Every morning my inbox is barraged with news headlines, sales, statistics, and of course, spam. My favorite email message of the day: “2020’s Best & Worst States to Visit This Fall.” The fact that such a roundup exists, let alone got published, puzzles me. How much “visiting” really happened this year unless trips to the grocery store count? Even more baffling, this article ranks New York as the top state to visit. Really? Only months ago the state served as the mecca of the coronavirus. Meanwhile, California, (along with Oregon and Washington) were left off the list entirely.
As I perseverate over the ridiculous nature of such a piece, my son interrupts his first-grade Zoom session to ask, “Why do things keep changing?” I pretend not to hear him because the only answer I can offer is: the coronavirus! But seven months in, I know this answer no longer placates him. One week, he Zoomed three times a day, the next only two, and then back to thrice daily, but only on Tuesdays and Thursdays. The sincerity and sadness of his question caused me to take my own inventory of “change.”
In April, shelter-in-place orders locked residents in and businesses out. In May, the governor loosened restrictions, and enabled certain businesses and restaurants to open, but in a limited capacity. Before people could raise a glass and toast to a life outside the home, June and July brought a surge in coronavirus cases, causing all that forward-moving motion to tumble backwards. August brought a decline in cases, but epic heat waves descended and some of the largest wildfires of the state erupted. By September, containment was within reach, but Napa County air quality nosedived, and reinstituted a new brand of house arrest. The month was further punctuated by PG&E public safety power shutoffs, smoke and a bizarro orange Martian sky, that for all its eeriness felt like apt representation of a year that most would like to forget. But enough was not enough. By month’s end, Napa County was struck by one of the worst and most devastating wildfires to date. The Glass fire burned 67,200 acres and destroyed 1,555 structures, including 31 wineries, restaurants and lodges.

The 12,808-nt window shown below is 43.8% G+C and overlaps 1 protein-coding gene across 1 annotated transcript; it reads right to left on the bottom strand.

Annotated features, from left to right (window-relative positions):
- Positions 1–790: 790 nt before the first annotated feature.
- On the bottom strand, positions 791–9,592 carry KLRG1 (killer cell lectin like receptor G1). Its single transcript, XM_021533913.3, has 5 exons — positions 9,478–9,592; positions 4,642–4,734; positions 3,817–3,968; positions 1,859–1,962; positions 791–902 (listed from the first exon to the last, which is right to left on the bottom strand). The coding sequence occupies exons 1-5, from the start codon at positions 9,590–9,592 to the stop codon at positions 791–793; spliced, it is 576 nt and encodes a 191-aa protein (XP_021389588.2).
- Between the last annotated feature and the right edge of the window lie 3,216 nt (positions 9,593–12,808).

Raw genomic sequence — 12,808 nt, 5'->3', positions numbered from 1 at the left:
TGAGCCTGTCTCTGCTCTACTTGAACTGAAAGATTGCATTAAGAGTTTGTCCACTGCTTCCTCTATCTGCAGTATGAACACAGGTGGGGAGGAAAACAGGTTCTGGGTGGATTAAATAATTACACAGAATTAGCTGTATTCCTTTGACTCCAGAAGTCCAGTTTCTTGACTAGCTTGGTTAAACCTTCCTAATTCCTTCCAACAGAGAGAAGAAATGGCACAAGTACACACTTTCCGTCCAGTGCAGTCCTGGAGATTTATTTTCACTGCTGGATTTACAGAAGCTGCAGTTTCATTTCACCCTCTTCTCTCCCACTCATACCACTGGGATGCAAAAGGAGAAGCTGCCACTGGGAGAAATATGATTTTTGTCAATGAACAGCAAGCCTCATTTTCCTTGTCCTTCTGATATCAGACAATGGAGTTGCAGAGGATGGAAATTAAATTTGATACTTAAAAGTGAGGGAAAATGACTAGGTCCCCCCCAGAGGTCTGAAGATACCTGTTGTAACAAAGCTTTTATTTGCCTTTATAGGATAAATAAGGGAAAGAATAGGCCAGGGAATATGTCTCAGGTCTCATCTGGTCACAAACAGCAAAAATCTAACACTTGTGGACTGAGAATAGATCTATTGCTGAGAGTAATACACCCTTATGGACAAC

The yo-yo effect of 2020 hobbled the lucrative Napa County event industry (weddings, corporate events, entertainment), which had once generated $267 million in direct spending. The outright ban on public events rippled down to floral, linen and catering companies, as well as event venues and resorts. In September, California remained one of the only states in the country to still have an outright ban on public gatherings.
Our once idyllic harvest season has been shrouded in smoke, power outages, and taxed by socially-distant, harvest protocols. Unlike the 2017 fires, when vintners had harvested the bulk of their grapes before the onset of the fires, this year’s harvest was tainted before it even got underway. In September, ETS Labs in St. Helena, one of only a handful in the country offering smoke taint analysis, faced a four- to six-week backlog, which left winemakers without vital information to assess potential damage to the vintage. The destruction and aftereffects of the Glass fire only crippled the industry further.
In August, Karen Relucio, M.D., county public health officer, advised that indoor wine tasting would be grounded until the county moved from “red” to “orange,” in the state’s Blue Print for a Safer Economy. By October, the unfathomable happened, when Napa County moved into the orange tier, thereby allowing wineries to offer indoor tastings at 25 percent capacity. But like all things COVID, the good news was fleeting. By early November, case rates increased, and the county faces a potential backward tumble to the red tier, once again jeopardizing indoor wine tasting.
Right as I’m about to slam my laptop shut for the day, an irresistible email arrives in my inbox. This one entitled: “WAH! Why the work at home bubble is about to burst.” This article, from longtime media maven, BoSacks, began with a riff about how the only real winners of the work-at-home world are pets, divorce attorneys and businesses such as Microsoft, Adobe, Zoom and Slack. The article ended with an anecdote about how “virtual” business has hit its tipping point. Apparently, the novelty of working in PJs has waned, “screen-free” Fridays have become a thing, and workplace productivity plummets with every passing Zoom meeting.
While I can’t get back the minutes lost sifting through meaningless articles about the top places to visit this fall and pandemic office politics, the latter did arm me with a new acronym to share with my husband when he gets home from his real, in-person, workplace: WAH, which means, “work at home.” This feels like a perfect catchphrase for our family, given at least one member of the household (myself included), cries “wah, wah, wah” over the sorry state of affairs during this pandemic and wildfire-infested time.